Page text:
“So what kind of numbers are we talking about in terms of the number of patients that are currently using PleurX?”

“To date we’re approaching now 80 PleurX insertions in the abdomen and the numbers are going up year-by-year, if not month-by-month. Some of it is making the referring oncology teams aware that this option is now available. However, in our institution we are probably performing less PleurX insertions than a comparable centre might do, because we have the additional option of offering our patients a day case, conventional drainage service.

“So considering the large number of drainage procedures we perform, it is still a relatively small proportion of patients that receive PleurX. That is to with the fact that we would only reserve PleurX for patients where we know that the ascites is going to come back and no further treatment is planned. But equally because we have the additional option of day case paracentesis, to some extent we let our patients make the decision which type of drainage they prefer in the first instance. We often find that patients prefer to have a day case paracentesis for a few times before they decide they want to have a PleurX inserted. And again that is something that the referring oncologist will decide on a case-by-case basis with the patient. We have no strict referral criteria and every patient is managed individually.”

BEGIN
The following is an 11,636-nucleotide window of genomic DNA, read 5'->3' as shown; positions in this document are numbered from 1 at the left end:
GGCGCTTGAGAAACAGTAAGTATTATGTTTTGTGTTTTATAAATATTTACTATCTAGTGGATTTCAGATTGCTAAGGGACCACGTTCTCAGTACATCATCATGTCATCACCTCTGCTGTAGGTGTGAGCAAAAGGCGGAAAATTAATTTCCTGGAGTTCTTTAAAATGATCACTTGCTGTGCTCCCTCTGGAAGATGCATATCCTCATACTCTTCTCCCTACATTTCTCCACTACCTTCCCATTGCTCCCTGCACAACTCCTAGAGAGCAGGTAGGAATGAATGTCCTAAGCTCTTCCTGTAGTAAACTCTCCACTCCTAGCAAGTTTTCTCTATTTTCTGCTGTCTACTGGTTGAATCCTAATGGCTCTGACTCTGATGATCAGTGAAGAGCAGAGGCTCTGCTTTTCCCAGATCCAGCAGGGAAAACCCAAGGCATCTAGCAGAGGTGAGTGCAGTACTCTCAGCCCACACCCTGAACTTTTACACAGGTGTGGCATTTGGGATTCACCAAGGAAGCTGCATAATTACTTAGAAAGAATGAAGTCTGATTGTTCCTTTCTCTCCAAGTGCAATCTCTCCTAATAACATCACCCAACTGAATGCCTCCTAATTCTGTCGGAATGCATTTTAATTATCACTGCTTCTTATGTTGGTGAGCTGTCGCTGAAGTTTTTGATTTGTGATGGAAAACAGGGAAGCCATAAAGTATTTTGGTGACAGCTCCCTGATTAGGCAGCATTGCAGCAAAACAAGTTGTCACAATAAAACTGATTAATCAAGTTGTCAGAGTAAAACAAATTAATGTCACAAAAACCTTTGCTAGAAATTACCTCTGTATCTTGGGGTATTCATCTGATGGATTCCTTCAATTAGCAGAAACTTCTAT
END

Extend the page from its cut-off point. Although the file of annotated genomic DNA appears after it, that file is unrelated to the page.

“So Dr Laasch, what would say are the important take home messages from this guidance?”

“The NICE guidance confirms that the PleurX system is an effective way of managing malignant ascites. It has good patient outcomes, and there are good benefits to the institution.

“It should really be available as a routine treatment strategy in any centre that sees a significant number of cancer patients.”

“Dr Laasch, thank you very much.”

“It’s been a pleasure, thank you.”

“A range of tools are available from our website to support the implementation of this guidance. These include audit and costing tools, as well as an educational resource, slide set and clinical case scenarios.”

22 March 2012

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This resource should be used alongside the published guidance. The information does not supersede or replace the guidance itself.

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This page was last updated: 19 September 2012

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Copyright 2014 National Institute for Health and Care Excellence. All rights reserved.